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About What Global Medtech Manufacturers Need To Copy From India and China


Gone are the days when European or U.S. manufacturers would simply take products designed for use in high-end markets, reduce the features and, consequently, make them cheaper for emerging markets.


This kind of minor adaptation is not working any more. Instead Western Companies need to rethink products with local conditions in mind.


Chinese and Indian companies have understood the opportunities in their markets and have been innovating for this segment building “good enough” solutions for down to 10% of the costs of western products. The core of this frugal innovation is to limit a product to essential features and use of off-the-shelf components whenever possible. Rather than pushing a technology to the market, western companies need to “work backwards” from the market, producing only devices the customers are able to pay for.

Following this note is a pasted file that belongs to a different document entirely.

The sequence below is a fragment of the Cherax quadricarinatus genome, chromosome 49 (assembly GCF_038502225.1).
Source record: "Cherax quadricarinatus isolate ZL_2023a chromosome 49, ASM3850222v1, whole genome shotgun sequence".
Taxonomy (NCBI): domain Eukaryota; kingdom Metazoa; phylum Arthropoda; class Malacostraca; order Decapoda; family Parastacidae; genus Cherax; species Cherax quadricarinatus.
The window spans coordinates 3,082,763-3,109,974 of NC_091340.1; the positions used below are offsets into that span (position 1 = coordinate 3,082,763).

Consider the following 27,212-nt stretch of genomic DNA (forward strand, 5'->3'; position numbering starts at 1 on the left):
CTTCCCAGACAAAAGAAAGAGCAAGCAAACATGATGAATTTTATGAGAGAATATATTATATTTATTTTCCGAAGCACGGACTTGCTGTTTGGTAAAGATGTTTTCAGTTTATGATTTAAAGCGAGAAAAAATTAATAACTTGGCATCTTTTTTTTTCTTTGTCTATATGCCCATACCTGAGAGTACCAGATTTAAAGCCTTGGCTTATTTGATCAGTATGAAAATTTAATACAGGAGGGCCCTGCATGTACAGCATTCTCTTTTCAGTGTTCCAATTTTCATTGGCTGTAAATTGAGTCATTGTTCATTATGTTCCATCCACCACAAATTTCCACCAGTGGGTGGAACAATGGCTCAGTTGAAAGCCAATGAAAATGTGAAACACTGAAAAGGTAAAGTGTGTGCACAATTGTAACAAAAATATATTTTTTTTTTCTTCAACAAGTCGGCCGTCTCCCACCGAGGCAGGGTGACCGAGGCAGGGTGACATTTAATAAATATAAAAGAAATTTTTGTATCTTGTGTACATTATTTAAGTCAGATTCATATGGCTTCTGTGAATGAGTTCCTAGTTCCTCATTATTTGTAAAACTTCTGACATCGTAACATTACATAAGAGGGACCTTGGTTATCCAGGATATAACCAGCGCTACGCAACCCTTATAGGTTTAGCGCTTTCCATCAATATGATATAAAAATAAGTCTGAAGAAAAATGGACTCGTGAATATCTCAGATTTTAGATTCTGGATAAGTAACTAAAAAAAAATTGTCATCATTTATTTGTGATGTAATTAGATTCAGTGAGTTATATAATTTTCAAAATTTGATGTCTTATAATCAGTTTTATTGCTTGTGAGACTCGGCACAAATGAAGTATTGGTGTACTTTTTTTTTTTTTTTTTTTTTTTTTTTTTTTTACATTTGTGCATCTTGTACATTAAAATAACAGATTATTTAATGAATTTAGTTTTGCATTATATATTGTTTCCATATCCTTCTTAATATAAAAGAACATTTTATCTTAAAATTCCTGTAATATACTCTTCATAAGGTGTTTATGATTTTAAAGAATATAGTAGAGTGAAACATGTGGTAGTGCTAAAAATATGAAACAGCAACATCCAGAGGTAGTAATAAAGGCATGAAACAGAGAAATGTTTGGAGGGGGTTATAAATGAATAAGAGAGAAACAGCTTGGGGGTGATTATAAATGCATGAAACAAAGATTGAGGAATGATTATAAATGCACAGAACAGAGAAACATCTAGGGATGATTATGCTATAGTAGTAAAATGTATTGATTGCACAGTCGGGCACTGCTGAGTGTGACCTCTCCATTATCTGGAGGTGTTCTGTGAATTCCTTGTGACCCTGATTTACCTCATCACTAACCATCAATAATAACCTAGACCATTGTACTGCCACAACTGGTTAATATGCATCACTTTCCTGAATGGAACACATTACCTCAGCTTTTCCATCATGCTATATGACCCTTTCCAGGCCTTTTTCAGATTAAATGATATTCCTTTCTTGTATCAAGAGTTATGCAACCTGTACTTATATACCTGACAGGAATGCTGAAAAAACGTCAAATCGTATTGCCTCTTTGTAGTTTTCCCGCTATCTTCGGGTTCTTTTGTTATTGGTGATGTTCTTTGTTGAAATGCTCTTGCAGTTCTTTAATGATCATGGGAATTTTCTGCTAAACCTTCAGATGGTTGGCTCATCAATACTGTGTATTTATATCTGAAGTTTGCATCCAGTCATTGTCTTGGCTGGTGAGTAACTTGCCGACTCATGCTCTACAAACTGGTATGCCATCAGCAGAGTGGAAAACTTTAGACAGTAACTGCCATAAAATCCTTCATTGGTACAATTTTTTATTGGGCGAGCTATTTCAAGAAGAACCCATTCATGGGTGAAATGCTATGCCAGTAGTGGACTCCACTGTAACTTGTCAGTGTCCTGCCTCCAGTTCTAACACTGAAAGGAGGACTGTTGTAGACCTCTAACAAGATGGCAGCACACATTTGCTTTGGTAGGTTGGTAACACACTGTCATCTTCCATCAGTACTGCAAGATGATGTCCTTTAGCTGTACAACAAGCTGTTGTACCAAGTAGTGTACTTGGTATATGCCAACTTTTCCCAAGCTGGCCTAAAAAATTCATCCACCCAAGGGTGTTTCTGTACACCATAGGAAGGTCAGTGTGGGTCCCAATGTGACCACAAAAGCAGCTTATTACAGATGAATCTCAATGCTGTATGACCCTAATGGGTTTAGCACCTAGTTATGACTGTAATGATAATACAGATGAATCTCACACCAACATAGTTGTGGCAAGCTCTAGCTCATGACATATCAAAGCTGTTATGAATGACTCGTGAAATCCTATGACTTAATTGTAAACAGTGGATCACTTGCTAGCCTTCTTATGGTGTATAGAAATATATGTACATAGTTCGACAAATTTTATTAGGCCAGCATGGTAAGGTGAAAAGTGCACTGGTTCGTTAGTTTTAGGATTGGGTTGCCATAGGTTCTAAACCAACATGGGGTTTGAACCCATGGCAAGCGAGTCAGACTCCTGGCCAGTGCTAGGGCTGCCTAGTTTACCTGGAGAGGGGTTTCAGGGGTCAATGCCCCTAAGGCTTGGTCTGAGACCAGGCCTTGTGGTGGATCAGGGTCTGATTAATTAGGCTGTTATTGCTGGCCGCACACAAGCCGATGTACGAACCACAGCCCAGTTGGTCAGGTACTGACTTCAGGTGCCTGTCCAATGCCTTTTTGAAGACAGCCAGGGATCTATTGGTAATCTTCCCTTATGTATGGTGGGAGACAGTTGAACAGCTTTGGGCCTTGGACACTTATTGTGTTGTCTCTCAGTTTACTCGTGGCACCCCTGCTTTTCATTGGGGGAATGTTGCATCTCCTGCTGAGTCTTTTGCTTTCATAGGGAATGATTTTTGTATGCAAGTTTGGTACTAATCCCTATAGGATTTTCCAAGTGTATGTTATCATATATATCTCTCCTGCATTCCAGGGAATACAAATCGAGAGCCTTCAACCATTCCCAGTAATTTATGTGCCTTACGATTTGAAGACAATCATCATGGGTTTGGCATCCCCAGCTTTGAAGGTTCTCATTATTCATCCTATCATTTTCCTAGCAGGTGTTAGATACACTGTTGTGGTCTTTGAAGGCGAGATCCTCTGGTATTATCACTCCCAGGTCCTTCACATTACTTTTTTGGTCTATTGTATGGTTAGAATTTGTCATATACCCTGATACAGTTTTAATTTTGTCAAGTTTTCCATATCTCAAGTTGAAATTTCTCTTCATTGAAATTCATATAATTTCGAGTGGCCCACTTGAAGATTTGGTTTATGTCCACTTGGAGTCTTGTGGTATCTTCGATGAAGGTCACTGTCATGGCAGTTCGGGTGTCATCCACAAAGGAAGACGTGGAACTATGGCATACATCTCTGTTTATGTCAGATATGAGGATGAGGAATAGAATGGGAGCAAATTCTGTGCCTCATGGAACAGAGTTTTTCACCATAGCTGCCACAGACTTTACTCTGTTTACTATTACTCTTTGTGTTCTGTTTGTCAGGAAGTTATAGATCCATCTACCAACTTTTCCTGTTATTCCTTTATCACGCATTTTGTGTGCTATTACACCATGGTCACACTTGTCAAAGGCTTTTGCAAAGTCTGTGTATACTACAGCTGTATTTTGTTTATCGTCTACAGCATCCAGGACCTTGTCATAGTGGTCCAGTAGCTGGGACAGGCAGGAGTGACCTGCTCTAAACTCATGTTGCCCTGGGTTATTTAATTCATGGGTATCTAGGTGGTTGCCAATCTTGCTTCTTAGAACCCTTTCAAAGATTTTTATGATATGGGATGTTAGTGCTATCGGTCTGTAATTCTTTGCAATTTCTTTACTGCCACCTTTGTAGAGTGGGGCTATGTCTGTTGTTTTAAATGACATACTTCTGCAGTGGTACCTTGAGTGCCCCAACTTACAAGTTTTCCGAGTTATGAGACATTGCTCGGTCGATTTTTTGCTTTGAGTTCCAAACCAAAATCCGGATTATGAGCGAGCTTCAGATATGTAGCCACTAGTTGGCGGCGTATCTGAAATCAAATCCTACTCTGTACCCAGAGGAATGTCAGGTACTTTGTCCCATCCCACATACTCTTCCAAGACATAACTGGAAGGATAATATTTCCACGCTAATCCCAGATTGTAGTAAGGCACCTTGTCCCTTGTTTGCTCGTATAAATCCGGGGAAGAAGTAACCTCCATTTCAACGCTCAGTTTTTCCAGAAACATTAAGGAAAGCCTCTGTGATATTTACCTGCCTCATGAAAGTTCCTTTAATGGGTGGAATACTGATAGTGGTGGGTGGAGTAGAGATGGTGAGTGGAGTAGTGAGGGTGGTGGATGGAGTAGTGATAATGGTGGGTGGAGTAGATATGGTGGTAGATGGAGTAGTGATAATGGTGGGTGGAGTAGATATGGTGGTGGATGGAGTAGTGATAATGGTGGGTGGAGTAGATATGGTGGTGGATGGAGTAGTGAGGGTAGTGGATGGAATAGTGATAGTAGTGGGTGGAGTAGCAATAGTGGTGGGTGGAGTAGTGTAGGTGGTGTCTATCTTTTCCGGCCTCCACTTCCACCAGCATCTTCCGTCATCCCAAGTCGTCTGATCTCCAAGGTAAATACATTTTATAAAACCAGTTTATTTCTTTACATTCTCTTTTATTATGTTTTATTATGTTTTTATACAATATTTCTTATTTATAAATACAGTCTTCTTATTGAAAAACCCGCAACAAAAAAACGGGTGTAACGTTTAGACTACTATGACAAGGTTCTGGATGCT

GE’s John H. Welch Technology center in Bangalore, for instance, developed an electrocardiogram (ECG) device for the local market costing less than a tenth of a similar device in developed countries. “Traditionally they would build it in-house, develop all the technology from scratch with high quality standards. Instead, they copied domestic competitors using off-the-shelf components, The device needed a Printer, for example, so researchers used a bus ticket printer. For the keypad they used a component from a telephone.”


But the benefit doesn’t end with the emerging market, thanks to reverse innovation. After being developed for India, the device now has FDA approval and is used in the U.S. for emergency applications. There are already products succeeding in Western markets that were originally developed for emerging countries.


(Based On Interview given by Prof. Jaideep Prabhu, Cambridge Centre for India and Global Business, to EMDT; Ref. link : )

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